2010s · Poetry · The Unnamed Algorithm

Child of the Alleyway

We were five, sometimes more,
in a one-bedroom duplex
with its back turned away
from the street. We made
it work, split the space

with my brother in the laundry,
and a cloth foldout couch.
We had two dogs and two cats
so the house was never empty.
I knew well the back ends

of other people’s houses,
apartments and wood fences,
gardens and add-on porches.
Telephone poles like redwoods
stood in a forest of garage doors

and parking spaces, while
sunlight and shadows played
hide-and-seek across the sky.
On holidays like Thanksgiving,
food drive cans of green beans,

cranberries and yellow corn,
and boxes of instant mashed potatoes
landed on our back-front porch,
three brown steps, peeling paint
peeling wood from white washed walls.

We painted the kitchen red
with forest green trim, so
it always felt like Christmas
underneath the long wires
across much taller buildings.

Originally appeared in Ishaan Literary Review.

2010s · Poetry

Seventy-Five Hours

Holding Barbie up to me, you said
“My mommy’s in jail”
and broke the strong girl face
that walked through my door.
I pulled Barbie up while you
cried in your thick five-year-old legs
dressed in pink four-year-old pants.
In two weeks you’d be six
starting first grade. You knew
your letters and how to write your name.
How to write “I love you, Mommy”.

You said you were mad at her
for going to jail, for doing bad things.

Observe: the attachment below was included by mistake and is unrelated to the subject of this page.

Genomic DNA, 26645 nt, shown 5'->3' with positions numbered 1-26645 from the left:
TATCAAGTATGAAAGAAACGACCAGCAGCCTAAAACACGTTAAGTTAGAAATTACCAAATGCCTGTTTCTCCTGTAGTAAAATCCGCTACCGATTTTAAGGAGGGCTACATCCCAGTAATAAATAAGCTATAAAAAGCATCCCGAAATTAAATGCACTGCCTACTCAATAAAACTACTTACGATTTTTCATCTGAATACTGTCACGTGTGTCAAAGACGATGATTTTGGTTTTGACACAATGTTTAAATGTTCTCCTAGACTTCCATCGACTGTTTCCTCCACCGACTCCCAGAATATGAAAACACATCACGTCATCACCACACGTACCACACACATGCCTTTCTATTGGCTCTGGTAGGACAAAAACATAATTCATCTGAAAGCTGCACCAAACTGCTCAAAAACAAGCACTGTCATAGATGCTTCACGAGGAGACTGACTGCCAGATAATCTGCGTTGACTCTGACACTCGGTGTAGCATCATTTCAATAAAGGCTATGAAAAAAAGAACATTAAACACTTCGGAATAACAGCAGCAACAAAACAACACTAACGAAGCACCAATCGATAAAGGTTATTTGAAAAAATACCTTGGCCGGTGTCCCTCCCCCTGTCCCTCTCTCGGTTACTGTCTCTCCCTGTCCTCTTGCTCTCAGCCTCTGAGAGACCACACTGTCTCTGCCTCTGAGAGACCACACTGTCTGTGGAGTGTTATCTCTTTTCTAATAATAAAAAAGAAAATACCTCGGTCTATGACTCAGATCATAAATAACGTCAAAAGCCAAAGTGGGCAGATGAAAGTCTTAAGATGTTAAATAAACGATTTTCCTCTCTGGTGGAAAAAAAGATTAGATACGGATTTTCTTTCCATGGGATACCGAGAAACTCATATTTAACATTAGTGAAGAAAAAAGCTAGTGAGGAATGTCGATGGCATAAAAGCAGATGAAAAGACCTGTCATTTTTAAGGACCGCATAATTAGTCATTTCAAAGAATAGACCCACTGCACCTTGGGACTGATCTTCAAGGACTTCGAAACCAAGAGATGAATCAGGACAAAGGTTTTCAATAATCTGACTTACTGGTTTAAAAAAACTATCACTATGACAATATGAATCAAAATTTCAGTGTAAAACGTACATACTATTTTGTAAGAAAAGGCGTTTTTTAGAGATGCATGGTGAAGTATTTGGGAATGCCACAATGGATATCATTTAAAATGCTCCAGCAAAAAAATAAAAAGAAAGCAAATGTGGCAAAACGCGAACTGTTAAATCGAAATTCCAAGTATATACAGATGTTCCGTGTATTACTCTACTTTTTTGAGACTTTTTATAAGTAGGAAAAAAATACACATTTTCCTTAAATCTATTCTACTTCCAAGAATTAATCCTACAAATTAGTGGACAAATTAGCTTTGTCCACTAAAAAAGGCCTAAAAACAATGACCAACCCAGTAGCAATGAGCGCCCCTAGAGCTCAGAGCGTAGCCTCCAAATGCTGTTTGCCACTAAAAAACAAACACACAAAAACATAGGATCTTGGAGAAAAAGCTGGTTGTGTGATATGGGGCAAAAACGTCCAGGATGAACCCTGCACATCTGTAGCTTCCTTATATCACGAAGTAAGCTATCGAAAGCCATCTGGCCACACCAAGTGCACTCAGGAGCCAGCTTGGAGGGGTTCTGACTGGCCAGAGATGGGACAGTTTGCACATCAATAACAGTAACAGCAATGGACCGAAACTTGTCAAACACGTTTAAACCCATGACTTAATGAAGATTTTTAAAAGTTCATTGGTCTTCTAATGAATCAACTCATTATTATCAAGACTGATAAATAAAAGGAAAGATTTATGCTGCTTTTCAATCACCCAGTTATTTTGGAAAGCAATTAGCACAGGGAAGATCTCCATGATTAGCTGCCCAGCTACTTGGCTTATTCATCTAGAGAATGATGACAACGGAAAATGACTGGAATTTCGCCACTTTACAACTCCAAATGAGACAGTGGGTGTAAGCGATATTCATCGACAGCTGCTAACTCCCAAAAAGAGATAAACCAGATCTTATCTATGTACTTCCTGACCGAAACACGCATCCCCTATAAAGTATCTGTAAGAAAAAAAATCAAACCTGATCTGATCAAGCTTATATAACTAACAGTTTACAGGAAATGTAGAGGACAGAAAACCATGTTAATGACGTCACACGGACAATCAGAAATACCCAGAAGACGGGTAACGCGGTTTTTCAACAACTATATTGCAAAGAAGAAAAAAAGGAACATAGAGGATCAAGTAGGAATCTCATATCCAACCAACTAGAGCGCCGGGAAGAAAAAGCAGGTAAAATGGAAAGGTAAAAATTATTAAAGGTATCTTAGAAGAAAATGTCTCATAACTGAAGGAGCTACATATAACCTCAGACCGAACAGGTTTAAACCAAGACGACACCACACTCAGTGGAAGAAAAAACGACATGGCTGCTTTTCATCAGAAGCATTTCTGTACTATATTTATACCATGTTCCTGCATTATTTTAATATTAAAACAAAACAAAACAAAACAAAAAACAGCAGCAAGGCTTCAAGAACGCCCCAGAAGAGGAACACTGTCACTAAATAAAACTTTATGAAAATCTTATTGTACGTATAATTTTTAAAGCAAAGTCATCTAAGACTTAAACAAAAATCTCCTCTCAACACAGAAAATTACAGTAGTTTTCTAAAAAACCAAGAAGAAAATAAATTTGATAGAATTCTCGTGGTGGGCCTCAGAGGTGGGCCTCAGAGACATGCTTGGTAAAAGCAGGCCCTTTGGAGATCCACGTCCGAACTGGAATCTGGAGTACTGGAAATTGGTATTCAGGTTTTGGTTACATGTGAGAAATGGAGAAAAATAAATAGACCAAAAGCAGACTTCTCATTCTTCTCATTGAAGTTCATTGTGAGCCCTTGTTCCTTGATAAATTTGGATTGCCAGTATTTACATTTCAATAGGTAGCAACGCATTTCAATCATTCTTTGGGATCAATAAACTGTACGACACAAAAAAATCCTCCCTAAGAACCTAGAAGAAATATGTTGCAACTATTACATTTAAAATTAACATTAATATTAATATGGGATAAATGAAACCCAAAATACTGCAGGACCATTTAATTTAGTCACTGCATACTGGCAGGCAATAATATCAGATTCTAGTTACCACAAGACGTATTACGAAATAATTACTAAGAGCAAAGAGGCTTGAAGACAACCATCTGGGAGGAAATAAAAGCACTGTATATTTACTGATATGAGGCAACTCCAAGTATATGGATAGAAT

In my foreign home, you laughed
at SpongeBob and played
with unfamiliar toys. You should
have been in Santa Barbara
buying new school clothes—
instead you were with strangers
in Lakewood Mall Target
buying clothes for a six-year-old,
guessing your size underwear.

I took you to a fair at the beach
but forgot to bring cash,
so we stared at the things
that neither of us could have.
We danced in my backyard,
blew bubbles for the dog,
and sang the song, “Whooooo
lives in a pineapple under the sea?”

They found the man you called
Daddy One—or maybe Two—
but you called him a number.
You cried when I told you
he was on his way. His name
was on your birth certificate,
so he drove from Santa Barbara
over two long hours.
He cried when he saw you—
you did not cry when you saw him.

I kissed you on your forehead.
You left with Daddy One
and bags of new school clothes,
back to Santa Barbara.
In less than five minutes,
I returned to my own house empty
of your laughter, SpongeBob still
on the Netflix queue.

Originally published on Ishaan Literary Review